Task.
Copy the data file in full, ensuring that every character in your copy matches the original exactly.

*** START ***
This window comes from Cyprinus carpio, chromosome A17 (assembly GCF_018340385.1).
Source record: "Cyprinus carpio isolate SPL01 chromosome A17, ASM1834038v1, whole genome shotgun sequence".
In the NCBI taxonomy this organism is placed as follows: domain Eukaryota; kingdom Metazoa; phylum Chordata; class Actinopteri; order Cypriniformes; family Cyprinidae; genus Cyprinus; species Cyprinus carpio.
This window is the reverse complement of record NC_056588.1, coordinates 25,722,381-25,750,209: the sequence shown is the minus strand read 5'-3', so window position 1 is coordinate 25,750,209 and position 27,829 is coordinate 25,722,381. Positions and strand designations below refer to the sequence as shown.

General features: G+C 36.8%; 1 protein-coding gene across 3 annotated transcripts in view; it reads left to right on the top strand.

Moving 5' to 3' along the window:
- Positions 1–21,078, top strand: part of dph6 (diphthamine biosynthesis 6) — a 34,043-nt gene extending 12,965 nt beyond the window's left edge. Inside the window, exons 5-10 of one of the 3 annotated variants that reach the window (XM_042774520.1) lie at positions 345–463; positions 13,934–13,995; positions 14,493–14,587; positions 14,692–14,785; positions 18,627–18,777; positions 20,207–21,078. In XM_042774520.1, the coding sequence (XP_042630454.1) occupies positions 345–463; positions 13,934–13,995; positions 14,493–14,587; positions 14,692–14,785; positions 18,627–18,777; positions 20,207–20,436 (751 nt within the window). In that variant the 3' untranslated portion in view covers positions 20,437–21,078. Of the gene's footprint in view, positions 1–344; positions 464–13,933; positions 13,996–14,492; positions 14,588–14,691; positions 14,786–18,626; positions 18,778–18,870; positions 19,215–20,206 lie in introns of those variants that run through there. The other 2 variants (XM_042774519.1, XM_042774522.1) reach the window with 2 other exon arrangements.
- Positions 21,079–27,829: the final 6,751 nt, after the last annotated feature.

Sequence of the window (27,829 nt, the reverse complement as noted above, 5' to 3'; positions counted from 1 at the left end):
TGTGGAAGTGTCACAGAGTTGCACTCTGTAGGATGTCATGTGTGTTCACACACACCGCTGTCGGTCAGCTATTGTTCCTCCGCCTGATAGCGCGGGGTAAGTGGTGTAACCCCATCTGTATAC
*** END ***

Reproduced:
This window comes from Cyprinus carpio, chromosome A17 (assembly GCF_018340385.1).
Source record: "Cyprinus carpio isolate SPL01 chromosome A17, ASM1834038v1, whole genome shotgun sequence".
In the NCBI taxonomy this organism is placed as follows: domain Eukaryota; kingdom Metazoa; phylum Chordata; class Actinopteri; order Cypriniformes; family Cyprinidae; genus Cyprinus; species Cyprinus carpio.
This window is the reverse complement of record NC_056588.1, coordinates 25,722,381-25,750,209: the sequence shown is the minus strand read 5'-3', so window position 1 is coordinate 25,750,209 and position 27,829 is coordinate 25,722,381. Positions and strand designations below refer to the sequence as shown.

General features: G+C 36.8%; 1 protein-coding gene across 3 annotated transcripts in view; it reads left to right on the top strand.

Moving 5' to 3' along the window:
- Positions 1–21,078, top strand: part of dph6 (diphthamine biosynthesis 6) — a 34,043-nt gene extending 12,965 nt beyond the window's left edge. Inside the window, exons 5-10 of one of the 3 annotated variants that reach the window (XM_042774520.1) lie at positions 345–463; positions 13,934–13,995; positions 14,493–14,587; positions 14,692–14,785; positions 18,627–18,777; positions 20,207–21,078. In XM_042774520.1, the coding sequence (XP_042630454.1) occupies positions 345–463; positions 13,934–13,995; positions 14,493–14,587; positions 14,692–14,785; positions 18,627–18,777; positions 20,207–20,436 (751 nt within the window). In that variant the 3' untranslated portion in view covers positions 20,437–21,078. Of the gene's footprint in view, positions 1–344; positions 464–13,933; positions 13,996–14,492; positions 14,588–14,691; positions 14,786–18,626; positions 18,778–18,870; positions 19,215–20,206 lie in introns of those variants that run through there. The other 2 variants (XM_042774519.1, XM_042774522.1) reach the window with 2 other exon arrangements.
- Positions 21,079–27,829: the final 6,751 nt, after the last annotated feature.

Sequence of the window (27,829 nt, the reverse complement as noted above, 5' to 3'; positions counted from 1 at the left end):
TGTGGAAGTGTCACAGAGTTGCACTCTGTAGGATGTCATGTGTGTTCACACACACCGCTGTCGGTCAGCTATTGTTCCTCCGCCTGATAGCGCGGGGTAAGTGGTGTAACCCCATCTGTATAC